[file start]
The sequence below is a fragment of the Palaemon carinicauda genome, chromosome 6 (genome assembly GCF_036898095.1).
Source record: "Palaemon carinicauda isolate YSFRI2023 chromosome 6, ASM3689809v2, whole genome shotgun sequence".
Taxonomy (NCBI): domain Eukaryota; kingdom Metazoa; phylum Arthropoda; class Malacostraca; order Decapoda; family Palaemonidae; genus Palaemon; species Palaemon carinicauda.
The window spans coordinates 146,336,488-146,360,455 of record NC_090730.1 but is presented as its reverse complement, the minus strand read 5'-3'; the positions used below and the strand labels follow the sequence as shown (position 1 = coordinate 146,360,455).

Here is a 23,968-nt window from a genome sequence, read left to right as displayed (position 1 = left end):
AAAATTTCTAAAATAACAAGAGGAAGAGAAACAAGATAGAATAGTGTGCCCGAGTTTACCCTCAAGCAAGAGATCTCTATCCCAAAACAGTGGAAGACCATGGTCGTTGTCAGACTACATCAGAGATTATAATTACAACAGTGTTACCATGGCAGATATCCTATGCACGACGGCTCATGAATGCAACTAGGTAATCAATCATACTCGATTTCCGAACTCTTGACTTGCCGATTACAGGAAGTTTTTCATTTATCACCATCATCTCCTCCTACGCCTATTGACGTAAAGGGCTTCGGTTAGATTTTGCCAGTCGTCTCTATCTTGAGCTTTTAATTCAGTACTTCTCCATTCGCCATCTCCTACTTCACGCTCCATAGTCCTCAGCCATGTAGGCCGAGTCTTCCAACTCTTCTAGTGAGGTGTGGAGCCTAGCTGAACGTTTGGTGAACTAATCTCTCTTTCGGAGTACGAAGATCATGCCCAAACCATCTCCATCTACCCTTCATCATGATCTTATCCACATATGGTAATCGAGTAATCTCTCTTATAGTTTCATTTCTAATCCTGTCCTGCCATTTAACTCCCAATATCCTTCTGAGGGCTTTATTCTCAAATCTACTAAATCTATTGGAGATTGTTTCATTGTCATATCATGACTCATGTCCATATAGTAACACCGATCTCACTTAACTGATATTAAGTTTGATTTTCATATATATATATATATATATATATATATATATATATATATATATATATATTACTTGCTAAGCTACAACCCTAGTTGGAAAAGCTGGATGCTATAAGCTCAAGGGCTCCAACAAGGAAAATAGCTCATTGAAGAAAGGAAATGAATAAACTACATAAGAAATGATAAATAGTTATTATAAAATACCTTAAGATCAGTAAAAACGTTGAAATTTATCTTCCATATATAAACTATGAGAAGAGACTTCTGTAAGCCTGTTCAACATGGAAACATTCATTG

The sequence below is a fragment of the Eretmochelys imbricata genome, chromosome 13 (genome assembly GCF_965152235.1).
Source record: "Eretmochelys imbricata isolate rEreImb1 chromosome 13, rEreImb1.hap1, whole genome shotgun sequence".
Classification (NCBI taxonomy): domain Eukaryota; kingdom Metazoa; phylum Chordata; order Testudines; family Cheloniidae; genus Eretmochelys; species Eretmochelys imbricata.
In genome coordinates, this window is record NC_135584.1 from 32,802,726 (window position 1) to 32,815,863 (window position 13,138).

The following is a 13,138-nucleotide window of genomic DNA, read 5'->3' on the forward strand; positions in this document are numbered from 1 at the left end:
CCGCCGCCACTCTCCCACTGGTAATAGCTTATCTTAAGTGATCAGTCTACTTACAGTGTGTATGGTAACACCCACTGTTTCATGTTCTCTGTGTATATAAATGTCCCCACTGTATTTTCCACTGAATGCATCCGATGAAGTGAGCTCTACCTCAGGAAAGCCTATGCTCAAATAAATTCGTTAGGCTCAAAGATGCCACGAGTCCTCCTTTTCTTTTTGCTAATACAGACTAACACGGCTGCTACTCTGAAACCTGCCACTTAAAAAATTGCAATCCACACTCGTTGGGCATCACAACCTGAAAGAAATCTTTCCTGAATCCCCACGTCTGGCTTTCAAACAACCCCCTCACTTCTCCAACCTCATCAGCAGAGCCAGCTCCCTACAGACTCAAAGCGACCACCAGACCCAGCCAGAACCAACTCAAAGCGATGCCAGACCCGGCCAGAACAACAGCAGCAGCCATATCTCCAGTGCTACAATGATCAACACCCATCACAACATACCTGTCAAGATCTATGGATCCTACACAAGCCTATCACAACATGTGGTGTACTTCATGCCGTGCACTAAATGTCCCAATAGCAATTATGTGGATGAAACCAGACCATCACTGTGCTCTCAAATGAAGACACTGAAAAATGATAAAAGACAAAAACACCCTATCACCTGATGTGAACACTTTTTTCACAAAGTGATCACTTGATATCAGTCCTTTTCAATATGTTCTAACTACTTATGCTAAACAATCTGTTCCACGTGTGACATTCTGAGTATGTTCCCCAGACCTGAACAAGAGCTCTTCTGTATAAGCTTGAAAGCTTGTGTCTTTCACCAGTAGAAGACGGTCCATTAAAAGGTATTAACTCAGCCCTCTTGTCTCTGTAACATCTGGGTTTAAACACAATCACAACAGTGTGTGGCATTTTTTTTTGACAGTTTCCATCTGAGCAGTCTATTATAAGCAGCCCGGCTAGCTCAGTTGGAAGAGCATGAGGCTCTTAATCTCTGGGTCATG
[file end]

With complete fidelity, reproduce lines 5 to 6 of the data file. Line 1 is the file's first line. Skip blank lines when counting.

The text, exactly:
Here is a 23,968-nt window from a genome sequence, read left to right as displayed (position 1 = left end):
AAAATTTCTAAAATAACAAGAGGAAGAGAAACAAGATAGAATAGTGTGCCCGAGTTTACCCTCAAGCAAGAGATCTCTATCCCAAAACAGTGGAAGACCATGGTCGTTGTCAGACTACATCAGAGATTATAATTACAACAGTGTTACCATGGCAGATATCCTATGCACGACGGCTCATGAATGCAACTAGGTAATCAATCATACTCGATTTCCGAACTCTTGACTTGCCGATTACAGGAAGTTTTTCATTTATCACCATCATCTCCTCCTACGCCTATTGACGTAAAGGGCTTCGGTTAGATTTTGCCAGTCGTCTCTATCTTGAGCTTTTAATTCAGTACTTCTCCATTCGCCATCTCCTACTTCACGCTCCATAGTCCTCAGCCATGTAGGCCGAGTCTTCCAACTCTTCTAGTGAGGTGTGGAGCCTAGCTGAACGTTTGGTGAACTAATCTCTCTTTCGGAGTACGAAGATCATGCCCAAACCATCTCCATCTACCCTTCATCATGATCTTATCCACATATGGTAATCGAGTAATCTCTCTTATAGTTTCATTTCTAATCCTGTCCTGCCATTTAACTCCCAATATCCTTCTGAGGGCTTTATTCTCAAATCTACTAAATCTATTGGAGATTGTTTCATTGTCATATCATGACTCATGTCCATATAGTAACACCGATCTCACTTAACTGATATTAAGTTTGATTTTCATATATATATATATATATATATATATATATATATATATATATATATATATTACTTGCTAAGCTACAACCCTAGTTGGAAAAGCTGGATGCTATAAGCTCAAGGGCTCCAACAAGGAAAATAGCTCATTGAAGAAAGGAAATGAATAAACTACATAAGAAATGATAAATAGTTATTATAAAATACCTTAAGATCAGTAAAAACGTTGAAATTTATCTTCCATATATAAACTATGAGAAGAGACTTCTGTAAGCCTGTTCAACATGGAAACATTCATTG